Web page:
Abstract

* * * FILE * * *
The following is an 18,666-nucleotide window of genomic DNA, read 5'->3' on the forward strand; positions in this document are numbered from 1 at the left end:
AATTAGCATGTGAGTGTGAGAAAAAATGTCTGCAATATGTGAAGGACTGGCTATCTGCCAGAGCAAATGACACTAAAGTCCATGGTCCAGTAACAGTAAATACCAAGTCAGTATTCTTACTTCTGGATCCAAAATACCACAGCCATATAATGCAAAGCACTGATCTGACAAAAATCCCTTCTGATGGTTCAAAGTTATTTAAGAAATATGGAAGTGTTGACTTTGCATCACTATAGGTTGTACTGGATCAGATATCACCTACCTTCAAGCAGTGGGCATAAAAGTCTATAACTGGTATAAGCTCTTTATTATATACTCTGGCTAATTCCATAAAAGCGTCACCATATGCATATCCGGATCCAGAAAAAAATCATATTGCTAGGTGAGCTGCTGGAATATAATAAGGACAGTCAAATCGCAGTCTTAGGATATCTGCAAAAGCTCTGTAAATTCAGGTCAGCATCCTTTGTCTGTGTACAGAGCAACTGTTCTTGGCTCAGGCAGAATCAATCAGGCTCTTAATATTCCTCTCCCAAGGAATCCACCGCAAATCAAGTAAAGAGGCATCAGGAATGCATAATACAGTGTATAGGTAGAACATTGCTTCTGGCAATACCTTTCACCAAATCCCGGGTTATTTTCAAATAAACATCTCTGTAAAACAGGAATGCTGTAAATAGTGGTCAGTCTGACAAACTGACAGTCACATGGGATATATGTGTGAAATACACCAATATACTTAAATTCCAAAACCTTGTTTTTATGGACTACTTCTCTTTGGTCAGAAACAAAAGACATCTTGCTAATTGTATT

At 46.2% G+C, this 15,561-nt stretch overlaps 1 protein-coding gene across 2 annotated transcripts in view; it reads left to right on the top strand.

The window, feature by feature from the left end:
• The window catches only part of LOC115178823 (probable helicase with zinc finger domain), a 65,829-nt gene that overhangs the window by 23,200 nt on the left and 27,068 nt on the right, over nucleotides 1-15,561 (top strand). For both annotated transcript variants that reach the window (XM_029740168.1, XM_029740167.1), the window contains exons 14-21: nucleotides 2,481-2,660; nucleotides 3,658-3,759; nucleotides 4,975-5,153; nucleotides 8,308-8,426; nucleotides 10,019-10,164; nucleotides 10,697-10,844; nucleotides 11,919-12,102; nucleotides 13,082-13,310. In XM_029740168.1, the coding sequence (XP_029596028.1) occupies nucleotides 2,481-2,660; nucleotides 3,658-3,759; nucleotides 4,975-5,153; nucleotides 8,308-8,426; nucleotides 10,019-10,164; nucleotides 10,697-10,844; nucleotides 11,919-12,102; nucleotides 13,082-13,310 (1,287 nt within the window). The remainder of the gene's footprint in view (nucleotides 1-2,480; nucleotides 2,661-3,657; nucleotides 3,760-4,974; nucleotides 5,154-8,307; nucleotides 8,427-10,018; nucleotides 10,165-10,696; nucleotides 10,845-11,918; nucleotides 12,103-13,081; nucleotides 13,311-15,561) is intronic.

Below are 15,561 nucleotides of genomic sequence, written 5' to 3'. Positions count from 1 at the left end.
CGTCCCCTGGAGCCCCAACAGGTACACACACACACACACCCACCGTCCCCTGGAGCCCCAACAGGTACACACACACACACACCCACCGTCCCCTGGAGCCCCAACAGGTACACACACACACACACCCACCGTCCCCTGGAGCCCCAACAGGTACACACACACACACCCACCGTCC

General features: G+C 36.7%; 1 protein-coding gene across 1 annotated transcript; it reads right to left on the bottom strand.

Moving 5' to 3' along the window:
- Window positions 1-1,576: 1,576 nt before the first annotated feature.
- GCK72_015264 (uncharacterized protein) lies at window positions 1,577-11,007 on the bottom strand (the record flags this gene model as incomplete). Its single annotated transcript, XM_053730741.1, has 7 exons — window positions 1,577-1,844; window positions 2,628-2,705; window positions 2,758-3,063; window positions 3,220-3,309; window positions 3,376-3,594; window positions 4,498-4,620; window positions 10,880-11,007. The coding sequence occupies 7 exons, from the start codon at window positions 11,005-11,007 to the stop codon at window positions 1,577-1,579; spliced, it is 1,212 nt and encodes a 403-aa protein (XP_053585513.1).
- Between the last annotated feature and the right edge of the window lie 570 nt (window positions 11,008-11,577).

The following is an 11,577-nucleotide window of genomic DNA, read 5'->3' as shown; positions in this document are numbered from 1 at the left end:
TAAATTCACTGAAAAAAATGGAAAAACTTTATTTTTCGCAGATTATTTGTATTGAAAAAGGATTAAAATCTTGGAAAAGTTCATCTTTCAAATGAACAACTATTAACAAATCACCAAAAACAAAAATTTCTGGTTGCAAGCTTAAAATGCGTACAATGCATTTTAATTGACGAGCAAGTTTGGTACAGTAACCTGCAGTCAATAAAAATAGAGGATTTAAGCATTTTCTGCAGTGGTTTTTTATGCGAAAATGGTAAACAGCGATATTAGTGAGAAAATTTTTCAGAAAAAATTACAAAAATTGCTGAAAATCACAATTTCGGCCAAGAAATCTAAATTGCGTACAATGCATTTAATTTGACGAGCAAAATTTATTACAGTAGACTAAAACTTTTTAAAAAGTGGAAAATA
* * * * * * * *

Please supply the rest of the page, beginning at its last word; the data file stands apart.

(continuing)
We have interpreted two reversed seismic refraction profiles in the Livermore Valley area of California using travel times and amplitudes calculated with asymptotic ray theory. The upper crustal structure to 5 km depth is different on either side of the Greenville fault zone. The fault does not appear to extend below 5 km. The fault zone disrupts arrivals of rays which turn in the fault zone, but does not appear to affect rays that turn below 5 km. East of the Greenville fault zone, the boundary between the Cretaceous Great Valley sequence and Franciscan assemblage rocks occurs along a north-dipping interface below 4.5 km depth. West of the Greenville fault, the boundary between valley fill sediments and Franciscan rocks was not observed. Miocene sediment having a high compressional velocity, 5.0 km/sec, is present beneath Livermore Valley to at least 5 km depth. In contrast, the maximum velocity associated with adjacent Cretaceous sediments is 4.2 km/sec. The high velocity of the Livermore basin sediments seen in the refraction data is also observed on sonic logs made in exploratory wells in the basin which bottom in Miocene sediments. This last finding is important, since velocities of 4.8 to 5.0 km/sec have previously been associated with shallow Franciscan rocks. This observation calls into question the use of seismic velocities to distinguish between different Coast Range-Great Valley lithologies without other corroborating data.

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